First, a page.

If you have any background at all in the Geological Sciences then you should already understand the effect that scale has on the oft-repeated hysteria that to dump a liter of used fixer into a septic tank once every two or three months is tantamount to creating a new Superfund site. A geologist understands scale. Both in regard to volume, and especially in regard to time. Applying arguments of scale to such claims goes with the territory. Or should.
If your point is rather to assert an economic argument that wasting money is bad after the initial outlay to concentrate the resource, we all know that. But that's not a resource argument. It's an economic one. And a very, very good economic one. Everyone should be using John's silver magnets. But not to save the earth from silver down the drain. Do it to save yourself the money down the drain.
As far as the silver itself goes, you can recover silver from your fixer until the cows come home, but at some point the cycle will terminate. One of your as yet unborn great-great-grandchildren will be cleaning out their attic, look at your old silver photo, not remember anything about it or you, and toss it. Where it will then be picked up by the disposal company, put on a truck or train, transported to an approved landfill, and... be returned to the earth from whence it came.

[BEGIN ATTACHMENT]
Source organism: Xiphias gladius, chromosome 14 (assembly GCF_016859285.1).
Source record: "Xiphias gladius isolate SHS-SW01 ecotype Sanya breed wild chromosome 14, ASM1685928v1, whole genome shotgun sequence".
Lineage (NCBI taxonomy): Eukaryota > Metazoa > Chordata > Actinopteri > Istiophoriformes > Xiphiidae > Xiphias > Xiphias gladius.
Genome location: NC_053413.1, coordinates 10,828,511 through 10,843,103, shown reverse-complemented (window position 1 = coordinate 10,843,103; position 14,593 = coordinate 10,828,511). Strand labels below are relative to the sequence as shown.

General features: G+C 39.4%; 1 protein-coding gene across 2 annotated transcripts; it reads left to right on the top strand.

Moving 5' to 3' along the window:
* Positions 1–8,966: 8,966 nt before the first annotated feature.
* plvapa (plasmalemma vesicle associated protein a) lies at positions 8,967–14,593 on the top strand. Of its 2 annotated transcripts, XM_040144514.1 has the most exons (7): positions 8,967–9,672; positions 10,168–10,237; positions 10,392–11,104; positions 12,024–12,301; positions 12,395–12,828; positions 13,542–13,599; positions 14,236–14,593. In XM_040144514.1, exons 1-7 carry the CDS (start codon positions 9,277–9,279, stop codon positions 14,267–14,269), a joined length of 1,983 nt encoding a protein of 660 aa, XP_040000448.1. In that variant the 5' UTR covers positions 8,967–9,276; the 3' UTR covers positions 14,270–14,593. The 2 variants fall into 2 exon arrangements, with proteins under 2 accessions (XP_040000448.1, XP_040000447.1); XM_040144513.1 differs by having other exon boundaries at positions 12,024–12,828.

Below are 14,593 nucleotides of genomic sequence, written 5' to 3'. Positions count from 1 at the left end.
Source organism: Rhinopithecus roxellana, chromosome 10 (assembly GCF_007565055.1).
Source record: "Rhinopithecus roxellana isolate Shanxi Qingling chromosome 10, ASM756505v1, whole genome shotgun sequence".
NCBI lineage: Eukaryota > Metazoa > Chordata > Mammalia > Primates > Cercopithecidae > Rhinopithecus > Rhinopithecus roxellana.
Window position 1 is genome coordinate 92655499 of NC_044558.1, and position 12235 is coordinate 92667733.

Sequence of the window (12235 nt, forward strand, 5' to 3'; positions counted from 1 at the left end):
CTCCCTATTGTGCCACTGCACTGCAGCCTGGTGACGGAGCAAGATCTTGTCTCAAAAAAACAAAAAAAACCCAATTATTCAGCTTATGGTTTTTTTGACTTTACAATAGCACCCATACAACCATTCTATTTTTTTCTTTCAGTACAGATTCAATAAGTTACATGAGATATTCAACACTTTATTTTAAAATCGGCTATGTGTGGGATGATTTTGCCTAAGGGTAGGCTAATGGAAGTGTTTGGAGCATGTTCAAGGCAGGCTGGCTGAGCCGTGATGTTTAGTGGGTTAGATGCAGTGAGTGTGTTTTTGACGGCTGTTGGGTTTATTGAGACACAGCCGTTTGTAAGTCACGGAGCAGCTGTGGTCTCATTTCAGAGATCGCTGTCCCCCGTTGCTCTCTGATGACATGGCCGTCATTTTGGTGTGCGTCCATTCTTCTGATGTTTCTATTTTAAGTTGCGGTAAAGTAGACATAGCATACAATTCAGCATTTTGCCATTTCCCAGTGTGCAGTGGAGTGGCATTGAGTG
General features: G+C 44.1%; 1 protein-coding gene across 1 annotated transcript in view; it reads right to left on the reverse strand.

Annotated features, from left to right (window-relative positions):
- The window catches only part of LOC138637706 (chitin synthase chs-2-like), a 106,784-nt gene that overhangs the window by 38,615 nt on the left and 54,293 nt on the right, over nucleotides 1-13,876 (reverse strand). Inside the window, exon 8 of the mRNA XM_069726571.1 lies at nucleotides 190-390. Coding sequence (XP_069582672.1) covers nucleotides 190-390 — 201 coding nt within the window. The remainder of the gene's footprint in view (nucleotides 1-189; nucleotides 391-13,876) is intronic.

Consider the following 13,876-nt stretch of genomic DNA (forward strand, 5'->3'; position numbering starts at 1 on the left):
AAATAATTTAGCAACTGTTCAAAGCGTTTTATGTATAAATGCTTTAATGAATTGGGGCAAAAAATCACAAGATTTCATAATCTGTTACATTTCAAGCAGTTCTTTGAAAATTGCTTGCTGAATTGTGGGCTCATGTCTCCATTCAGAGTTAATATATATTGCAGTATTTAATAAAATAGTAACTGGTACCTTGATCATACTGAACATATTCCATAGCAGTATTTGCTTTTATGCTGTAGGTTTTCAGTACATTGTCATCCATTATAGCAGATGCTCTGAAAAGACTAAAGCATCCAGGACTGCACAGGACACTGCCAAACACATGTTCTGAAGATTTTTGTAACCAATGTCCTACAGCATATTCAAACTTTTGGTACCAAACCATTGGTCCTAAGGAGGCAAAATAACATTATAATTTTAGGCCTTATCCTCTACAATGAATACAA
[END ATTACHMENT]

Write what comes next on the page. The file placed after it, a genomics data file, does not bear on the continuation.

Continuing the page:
And there is nothing you can do about that. You're going to live 50-100 years. The earth has been around for 4,540,000,000 years. Google-up The Pale Blue Dot. We are for all practical purposes a closed system, whether you want to acknowledge that or not.
Given all of this, here's a question for you...
What exactly, at the most fundamental level, is the crime against Nature in removing silver from one hole in your backyard (a mine), then depositing it into another hole in your backyard (a septic tank)?